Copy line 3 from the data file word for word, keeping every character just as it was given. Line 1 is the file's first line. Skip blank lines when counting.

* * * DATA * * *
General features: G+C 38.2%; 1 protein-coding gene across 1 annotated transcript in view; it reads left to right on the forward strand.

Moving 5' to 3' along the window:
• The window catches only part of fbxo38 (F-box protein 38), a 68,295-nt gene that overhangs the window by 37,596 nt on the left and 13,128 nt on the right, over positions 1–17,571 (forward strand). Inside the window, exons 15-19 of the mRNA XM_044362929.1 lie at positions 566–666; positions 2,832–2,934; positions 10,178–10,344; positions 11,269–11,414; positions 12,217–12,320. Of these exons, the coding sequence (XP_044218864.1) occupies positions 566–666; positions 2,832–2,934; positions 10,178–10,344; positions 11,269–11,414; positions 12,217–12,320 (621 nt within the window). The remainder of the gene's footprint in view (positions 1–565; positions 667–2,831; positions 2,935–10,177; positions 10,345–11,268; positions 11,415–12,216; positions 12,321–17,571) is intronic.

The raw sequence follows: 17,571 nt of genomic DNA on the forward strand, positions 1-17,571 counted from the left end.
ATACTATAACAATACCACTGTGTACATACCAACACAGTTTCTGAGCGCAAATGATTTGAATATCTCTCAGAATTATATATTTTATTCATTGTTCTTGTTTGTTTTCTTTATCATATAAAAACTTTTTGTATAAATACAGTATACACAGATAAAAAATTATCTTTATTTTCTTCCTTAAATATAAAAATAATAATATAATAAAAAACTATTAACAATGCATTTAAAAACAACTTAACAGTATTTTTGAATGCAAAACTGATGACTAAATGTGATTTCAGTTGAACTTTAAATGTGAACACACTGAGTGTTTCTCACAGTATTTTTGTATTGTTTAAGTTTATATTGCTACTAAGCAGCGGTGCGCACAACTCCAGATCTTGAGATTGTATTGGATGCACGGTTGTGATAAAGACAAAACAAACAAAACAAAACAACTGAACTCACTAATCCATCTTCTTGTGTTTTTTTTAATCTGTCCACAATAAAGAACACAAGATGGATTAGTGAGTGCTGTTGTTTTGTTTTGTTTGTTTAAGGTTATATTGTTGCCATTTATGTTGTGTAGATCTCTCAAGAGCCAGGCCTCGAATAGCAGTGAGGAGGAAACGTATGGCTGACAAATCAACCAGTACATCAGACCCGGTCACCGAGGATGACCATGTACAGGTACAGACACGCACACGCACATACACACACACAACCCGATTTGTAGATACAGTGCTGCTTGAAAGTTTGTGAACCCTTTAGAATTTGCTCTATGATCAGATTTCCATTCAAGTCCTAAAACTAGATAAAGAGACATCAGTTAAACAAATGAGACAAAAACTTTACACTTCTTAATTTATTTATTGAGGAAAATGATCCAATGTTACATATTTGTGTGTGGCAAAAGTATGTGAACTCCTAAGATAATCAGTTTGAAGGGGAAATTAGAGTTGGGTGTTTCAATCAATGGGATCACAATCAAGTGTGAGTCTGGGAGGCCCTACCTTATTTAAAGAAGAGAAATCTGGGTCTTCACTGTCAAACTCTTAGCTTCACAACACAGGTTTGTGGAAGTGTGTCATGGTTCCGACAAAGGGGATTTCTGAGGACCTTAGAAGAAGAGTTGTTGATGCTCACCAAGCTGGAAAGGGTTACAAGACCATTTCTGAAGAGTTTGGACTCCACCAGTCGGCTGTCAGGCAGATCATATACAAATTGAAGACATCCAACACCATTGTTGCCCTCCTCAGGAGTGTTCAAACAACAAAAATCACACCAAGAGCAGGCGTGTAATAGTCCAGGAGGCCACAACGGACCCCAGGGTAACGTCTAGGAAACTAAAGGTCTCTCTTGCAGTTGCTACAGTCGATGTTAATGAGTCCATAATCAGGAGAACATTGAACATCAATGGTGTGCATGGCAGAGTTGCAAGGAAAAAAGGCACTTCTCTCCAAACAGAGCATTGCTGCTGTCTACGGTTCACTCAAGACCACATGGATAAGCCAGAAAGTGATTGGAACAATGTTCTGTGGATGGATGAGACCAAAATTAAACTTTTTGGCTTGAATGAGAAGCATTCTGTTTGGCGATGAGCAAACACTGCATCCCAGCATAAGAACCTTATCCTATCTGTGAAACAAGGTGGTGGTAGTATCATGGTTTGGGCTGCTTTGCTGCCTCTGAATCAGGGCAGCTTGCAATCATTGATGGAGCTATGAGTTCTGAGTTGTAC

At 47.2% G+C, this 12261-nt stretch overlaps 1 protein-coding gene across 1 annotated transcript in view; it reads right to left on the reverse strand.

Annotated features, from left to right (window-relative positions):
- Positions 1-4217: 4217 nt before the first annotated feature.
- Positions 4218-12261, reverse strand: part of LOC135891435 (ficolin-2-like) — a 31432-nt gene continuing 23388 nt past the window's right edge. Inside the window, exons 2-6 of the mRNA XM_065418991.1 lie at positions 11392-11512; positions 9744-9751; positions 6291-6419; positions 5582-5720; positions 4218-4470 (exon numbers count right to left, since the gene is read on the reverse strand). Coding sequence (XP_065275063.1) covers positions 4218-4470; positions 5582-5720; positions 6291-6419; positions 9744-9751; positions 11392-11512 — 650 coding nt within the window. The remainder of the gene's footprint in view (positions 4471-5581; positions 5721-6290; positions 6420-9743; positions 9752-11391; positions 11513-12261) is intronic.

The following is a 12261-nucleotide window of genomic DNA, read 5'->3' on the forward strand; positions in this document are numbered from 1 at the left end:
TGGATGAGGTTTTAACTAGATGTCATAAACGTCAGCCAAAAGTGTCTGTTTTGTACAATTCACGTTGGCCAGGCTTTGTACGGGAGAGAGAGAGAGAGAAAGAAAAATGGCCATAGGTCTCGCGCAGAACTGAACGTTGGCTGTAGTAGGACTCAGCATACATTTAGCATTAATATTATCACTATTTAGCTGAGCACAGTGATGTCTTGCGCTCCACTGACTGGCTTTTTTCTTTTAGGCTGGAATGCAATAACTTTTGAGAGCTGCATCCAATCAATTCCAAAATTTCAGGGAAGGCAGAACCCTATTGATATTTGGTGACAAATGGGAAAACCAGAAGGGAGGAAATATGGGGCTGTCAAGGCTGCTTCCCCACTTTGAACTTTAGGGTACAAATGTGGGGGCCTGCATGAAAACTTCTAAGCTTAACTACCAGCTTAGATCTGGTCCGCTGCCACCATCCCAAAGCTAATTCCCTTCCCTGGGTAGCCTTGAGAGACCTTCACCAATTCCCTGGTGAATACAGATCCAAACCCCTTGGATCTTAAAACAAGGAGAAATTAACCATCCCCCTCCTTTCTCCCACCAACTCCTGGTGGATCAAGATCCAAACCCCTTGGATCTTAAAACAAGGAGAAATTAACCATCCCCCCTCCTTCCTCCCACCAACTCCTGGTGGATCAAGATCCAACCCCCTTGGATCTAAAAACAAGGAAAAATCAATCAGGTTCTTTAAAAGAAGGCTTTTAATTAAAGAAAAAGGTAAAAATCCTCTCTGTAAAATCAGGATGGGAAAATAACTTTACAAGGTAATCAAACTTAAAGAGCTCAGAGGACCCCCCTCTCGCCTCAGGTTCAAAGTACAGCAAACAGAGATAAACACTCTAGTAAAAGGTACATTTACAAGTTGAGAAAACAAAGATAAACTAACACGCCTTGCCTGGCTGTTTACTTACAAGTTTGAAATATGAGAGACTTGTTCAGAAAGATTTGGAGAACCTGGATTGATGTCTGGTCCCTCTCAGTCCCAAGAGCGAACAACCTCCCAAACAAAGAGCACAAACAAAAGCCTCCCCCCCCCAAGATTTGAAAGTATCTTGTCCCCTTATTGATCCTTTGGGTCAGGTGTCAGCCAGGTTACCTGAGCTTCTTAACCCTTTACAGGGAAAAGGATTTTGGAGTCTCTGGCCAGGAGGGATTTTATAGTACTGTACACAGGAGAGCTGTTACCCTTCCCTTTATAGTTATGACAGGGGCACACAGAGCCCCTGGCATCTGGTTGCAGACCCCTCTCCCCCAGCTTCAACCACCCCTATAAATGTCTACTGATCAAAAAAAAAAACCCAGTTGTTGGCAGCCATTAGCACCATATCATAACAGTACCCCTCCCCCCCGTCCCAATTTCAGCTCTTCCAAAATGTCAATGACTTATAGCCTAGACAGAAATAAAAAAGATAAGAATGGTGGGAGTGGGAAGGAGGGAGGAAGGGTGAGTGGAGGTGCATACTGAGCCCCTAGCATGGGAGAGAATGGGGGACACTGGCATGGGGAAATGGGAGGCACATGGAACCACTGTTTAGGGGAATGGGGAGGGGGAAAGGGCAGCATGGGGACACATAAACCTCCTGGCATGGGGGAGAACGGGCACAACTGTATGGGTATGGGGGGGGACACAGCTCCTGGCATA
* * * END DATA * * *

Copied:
• The window catches only part of fbxo38 (F-box protein 38), a 68,295-nt gene that overhangs the window by 37,596 nt on the left and 13,128 nt on the right, over positions 1–17,571 (forward strand). Inside the window, exons 15-19 of the mRNA XM_044362929.1 lie at positions 566–666; positions 2,832–2,934; positions 10,178–10,344; positions 11,269–11,414; positions 12,217–12,320. Of these exons, the coding sequence (XP_044218864.1) occupies positions 566–666; positions 2,832–2,934; positions 10,178–10,344; positions 11,269–11,414; positions 12,217–12,320 (621 nt within the window). The remainder of the gene's footprint in view (positions 1–565; positions 667–2,831; positions 2,935–10,177; positions 10,345–11,268; positions 11,415–12,216; positions 12,321–17,571) is intronic.